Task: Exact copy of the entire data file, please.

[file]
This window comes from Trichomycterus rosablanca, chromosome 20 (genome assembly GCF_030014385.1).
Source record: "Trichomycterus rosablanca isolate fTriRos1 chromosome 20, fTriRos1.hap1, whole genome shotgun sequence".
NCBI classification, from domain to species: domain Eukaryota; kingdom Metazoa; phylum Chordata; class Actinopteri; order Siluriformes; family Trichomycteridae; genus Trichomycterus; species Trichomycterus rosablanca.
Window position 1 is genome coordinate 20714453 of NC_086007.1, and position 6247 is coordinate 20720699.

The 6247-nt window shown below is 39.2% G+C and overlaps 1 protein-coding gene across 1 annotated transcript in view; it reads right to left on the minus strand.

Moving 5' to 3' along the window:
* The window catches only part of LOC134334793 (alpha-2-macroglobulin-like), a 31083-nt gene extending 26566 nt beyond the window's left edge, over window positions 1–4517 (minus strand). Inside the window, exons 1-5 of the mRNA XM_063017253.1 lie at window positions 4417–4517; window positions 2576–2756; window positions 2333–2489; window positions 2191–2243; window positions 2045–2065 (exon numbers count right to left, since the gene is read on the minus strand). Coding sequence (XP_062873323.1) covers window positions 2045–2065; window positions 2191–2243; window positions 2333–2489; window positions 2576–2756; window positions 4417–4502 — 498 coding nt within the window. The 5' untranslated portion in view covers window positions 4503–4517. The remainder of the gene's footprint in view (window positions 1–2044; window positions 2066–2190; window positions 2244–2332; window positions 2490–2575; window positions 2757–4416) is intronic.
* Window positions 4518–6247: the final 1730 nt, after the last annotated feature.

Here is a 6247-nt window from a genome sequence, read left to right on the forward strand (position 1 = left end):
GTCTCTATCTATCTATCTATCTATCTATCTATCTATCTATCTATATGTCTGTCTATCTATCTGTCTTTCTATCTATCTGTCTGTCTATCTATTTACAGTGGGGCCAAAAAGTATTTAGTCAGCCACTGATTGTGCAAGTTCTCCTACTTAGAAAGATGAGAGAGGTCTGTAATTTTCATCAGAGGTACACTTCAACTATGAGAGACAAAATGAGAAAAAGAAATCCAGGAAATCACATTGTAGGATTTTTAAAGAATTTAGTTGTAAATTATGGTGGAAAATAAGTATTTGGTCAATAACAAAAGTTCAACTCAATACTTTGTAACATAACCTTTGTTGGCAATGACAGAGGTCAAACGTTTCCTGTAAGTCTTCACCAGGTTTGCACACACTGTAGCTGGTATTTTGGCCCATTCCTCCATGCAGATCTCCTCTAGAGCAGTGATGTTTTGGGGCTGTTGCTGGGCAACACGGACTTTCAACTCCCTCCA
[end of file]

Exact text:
This window comes from Trichomycterus rosablanca, chromosome 20 (genome assembly GCF_030014385.1).
Source record: "Trichomycterus rosablanca isolate fTriRos1 chromosome 20, fTriRos1.hap1, whole genome shotgun sequence".
NCBI classification, from domain to species: domain Eukaryota; kingdom Metazoa; phylum Chordata; class Actinopteri; order Siluriformes; family Trichomycteridae; genus Trichomycterus; species Trichomycterus rosablanca.
Window position 1 is genome coordinate 20714453 of NC_086007.1, and position 6247 is coordinate 20720699.

The 6247-nt window shown below is 39.2% G+C and overlaps 1 protein-coding gene across 1 annotated transcript in view; it reads right to left on the minus strand.

Moving 5' to 3' along the window:
* The window catches only part of LOC134334793 (alpha-2-macroglobulin-like), a 31083-nt gene extending 26566 nt beyond the window's left edge, over window positions 1–4517 (minus strand). Inside the window, exons 1-5 of the mRNA XM_063017253.1 lie at window positions 4417–4517; window positions 2576–2756; window positions 2333–2489; window positions 2191–2243; window positions 2045–2065 (exon numbers count right to left, since the gene is read on the minus strand). Coding sequence (XP_062873323.1) covers window positions 2045–2065; window positions 2191–2243; window positions 2333–2489; window positions 2576–2756; window positions 4417–4502 — 498 coding nt within the window. The 5' untranslated portion in view covers window positions 4503–4517. The remainder of the gene's footprint in view (window positions 1–2044; window positions 2066–2190; window positions 2244–2332; window positions 2490–2575; window positions 2757–4416) is intronic.
* Window positions 4518–6247: the final 1730 nt, after the last annotated feature.

Here is a 6247-nt window from a genome sequence, read left to right on the forward strand (position 1 = left end):
GTCTCTATCTATCTATCTATCTATCTATCTATCTATCTATCTATATGTCTGTCTATCTATCTGTCTTTCTATCTATCTGTCTGTCTATCTATTTACAGTGGGGCCAAAAAGTATTTAGTCAGCCACTGATTGTGCAAGTTCTCCTACTTAGAAAGATGAGAGAGGTCTGTAATTTTCATCAGAGGTACACTTCAACTATGAGAGACAAAATGAGAAAAAGAAATCCAGGAAATCACATTGTAGGATTTTTAAAGAATTTAGTTGTAAATTATGGTGGAAAATAAGTATTTGGTCAATAACAAAAGTTCAACTCAATACTTTGTAACATAACCTTTGTTGGCAATGACAGAGGTCAAACGTTTCCTGTAAGTCTTCACCAGGTTTGCACACACTGTAGCTGGTATTTTGGCCCATTCCTCCATGCAGATCTCCTCTAGAGCAGTGATGTTTTGGGGCTGTTGCTGGGCAACACGGACTTTCAACTCCCTCCA